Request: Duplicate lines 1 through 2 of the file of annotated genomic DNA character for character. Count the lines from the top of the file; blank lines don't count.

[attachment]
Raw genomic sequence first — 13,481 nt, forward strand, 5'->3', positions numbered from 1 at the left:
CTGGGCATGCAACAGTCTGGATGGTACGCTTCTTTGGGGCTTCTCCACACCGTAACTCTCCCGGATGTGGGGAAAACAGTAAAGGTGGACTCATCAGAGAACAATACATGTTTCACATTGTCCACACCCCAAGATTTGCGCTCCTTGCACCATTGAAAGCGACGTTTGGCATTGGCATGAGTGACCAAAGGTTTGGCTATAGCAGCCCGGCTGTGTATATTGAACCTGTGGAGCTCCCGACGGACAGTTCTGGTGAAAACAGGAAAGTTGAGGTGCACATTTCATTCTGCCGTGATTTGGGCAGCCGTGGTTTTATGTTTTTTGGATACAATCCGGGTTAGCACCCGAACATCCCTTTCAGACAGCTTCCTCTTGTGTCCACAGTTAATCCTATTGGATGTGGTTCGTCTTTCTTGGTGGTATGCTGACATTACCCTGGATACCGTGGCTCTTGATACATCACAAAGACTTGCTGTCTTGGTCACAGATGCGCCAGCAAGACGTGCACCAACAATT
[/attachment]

Raw genomic sequence first — 13,481 nt, forward strand, 5'->3', positions numbered from 1 at the left:
CTGGGCATGCAACAGTCTGGATGGTACGCTTCTTTGGGGCTTCTCCACACCGTAACTCTCCCGGATGTGGGGAAAACAGTAAAGGTGGACTCATCAGAGAACAATACATGTTTCACATTGTCCACACCCCAAGATTTGCGCTCCTTGCACCATTGAAAGCGACGTTTGGCATTGGCATGAGTGACCAAAGGTTTGGCTATAGCAGCCCGGCTGTGTATATTGAACCTGTGGAGCTCCCGACGGACAGTTCTGGTGAAAACAGGAAAGTTGAGGTGCACATTTCATTCTGCCGTGATTTGGGCAGCCGTGGTTTTATGTTTTTTGGATACAATCCGGGTTAGCACCCGAACATCCCTTTCAGACAGCTTCCTCTTGTGTCCACAGTTAATCCTATTGGATGTGGTTCGTCTTTCTTGGTGGTATGCTGACATTACCCTGGATACCGTGGCTCTTGATACATCACAAAGACTTGCTGTCTTGGTCACAGATGCGCCAGCAAGACGTGCACCAACAATT